Apple isn’t resting when it comes to updating Logic Pro X. The music production app was launched on July 16, even after a big bug fix a couple of weeks ago, the 10.0.2 update has already appeared. To get the update, run the Mac App Store application.
The list of problems fixed so far:
Even amongst editors, the work of animation editors is mysterious. We know that in animation each frame counts, so we understand that editors must determine how shots will work together before they see the actual performances.
Judith Allen, who recently edited a children’s animation series for the BBC and worked on Aardman Animations Pirates! feature, is writing a series of blog posts going into detail on the workflow and responsibilities associated with editing a animated TV series.
I’m using the account to post information on free Final Cut Pro X plugins: free effects, titles, transitions and generators. My 72nd tweet links to a 100th plugin.
I don’t know how many free plugins there are out there for Final Cut, but at this rate, I’ll be tweeting for at least another month before I need to repeat myself.
Thanks to http://fcp.co for providing a forum where many plugin makers post links to free software for Final Cut Pro.
Recently Ben Consoli of Anticipate Media asked me to take part in the NeedCreative podcast.
My episode was published this week. My interview includes a brief history of my Final Cut Pro plugin creation adventures. Ben asked me to comment on what the launch of Logic Pro X means for users of Apple’s Pro Apps.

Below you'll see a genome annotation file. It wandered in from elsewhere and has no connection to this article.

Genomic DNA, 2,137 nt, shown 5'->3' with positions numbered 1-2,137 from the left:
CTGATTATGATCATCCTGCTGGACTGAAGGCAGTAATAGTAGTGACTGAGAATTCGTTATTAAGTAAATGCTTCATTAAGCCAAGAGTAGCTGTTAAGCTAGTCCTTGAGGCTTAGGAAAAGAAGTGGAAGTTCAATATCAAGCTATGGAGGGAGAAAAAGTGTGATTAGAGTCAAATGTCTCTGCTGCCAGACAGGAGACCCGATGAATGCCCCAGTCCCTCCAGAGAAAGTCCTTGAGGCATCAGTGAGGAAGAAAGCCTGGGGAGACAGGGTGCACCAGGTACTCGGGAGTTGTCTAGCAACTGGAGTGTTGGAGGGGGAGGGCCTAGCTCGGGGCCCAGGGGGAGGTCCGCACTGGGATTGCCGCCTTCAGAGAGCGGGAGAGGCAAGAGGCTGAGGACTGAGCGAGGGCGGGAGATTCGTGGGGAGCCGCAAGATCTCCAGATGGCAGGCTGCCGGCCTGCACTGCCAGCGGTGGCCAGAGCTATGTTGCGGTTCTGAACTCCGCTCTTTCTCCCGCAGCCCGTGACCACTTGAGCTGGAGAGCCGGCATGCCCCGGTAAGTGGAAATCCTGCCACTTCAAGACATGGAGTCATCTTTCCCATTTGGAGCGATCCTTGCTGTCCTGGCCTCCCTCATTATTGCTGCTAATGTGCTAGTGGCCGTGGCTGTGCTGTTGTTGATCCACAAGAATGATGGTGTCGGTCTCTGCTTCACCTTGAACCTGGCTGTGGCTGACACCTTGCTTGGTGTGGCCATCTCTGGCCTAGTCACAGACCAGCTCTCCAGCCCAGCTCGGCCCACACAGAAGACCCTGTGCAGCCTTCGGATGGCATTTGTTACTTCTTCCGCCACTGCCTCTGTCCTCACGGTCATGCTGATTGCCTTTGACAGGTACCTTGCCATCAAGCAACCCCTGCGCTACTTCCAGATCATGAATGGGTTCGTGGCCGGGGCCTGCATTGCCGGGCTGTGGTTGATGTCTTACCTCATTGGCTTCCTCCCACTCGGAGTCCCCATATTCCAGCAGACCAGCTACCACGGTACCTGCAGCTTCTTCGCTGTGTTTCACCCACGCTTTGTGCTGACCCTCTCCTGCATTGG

The episode also includes an interview with someone with much more Logic experience: Dot Bustelo – the author of books on music production using Logic Pro.
If you’d like to hear my interview, learn from Dot and hear up-to-date post production news,
My contribution to this week’s Free Effect Friday free Final Cut Pro X plugin is a graphic generator: Alex4D Shape Grid.
It draws a grid of shapes and animates the colours over time.
Here are the controls:
My contribution to this week’s Free Effect Friday free Final Cut Pro X plugin is a lower third title: Alex4D Leaves.
It blows the letters onto the screen to form the title, and then blows them off.
Here are the controls:
When Steve Jobs launched the iPhone 4 in March 2010, one of the big new features was a much higher resolution screen. The iPhone 3GS 3.5″ screen displayed 320 by 480 pixels. The new phone displayed 640 by 960 pixels in the same space. The number of pixels displayed per inch increased from 163ppi to 326ppi.
Developers didn’t have to change the layouts of their applications to run on the new phone. Instead of displaying 320 by 480 apps at half the size on the 640 by 960 screen, the new version of iOS used twice the pixels horizontally and vertically to show the same content. Since then developers have designed their iPhone apps to work on 320 point wide screens even though the vast majority of users will see them on 640 pixel wide screens.
Apple marketed this new screen as a ‘Retina display’. Apple later said that the definition of a Retina display is a screen where individual pixels cannot be distinguished at a normal viewing distance. In the case of the new phone, it would have to have a screen resolution of at least 300ppi when used at a distance of 10-12 inches. The combination of figures is summarised as ‘Pixels per Degree’ – the number of pixels per degree as seen from a specific distance. 300ppi at 10″ equates at a PPD of 53. The iPhone resolution of 326ppi at 10″ has a PPD of 57.
Minutes after the launch, Apple fans started speculating when other products would get a Retina display update. The top of the range iPod Touch followed in September 2010. The iPad got a Retina display in March 2012, followed soon after by Retina MacBook Pros in June 2012.
With every new launch event, may hope for a Retina display as part of the specifications for new Apple products. But what does Retina mean for iMacs and desktop displays?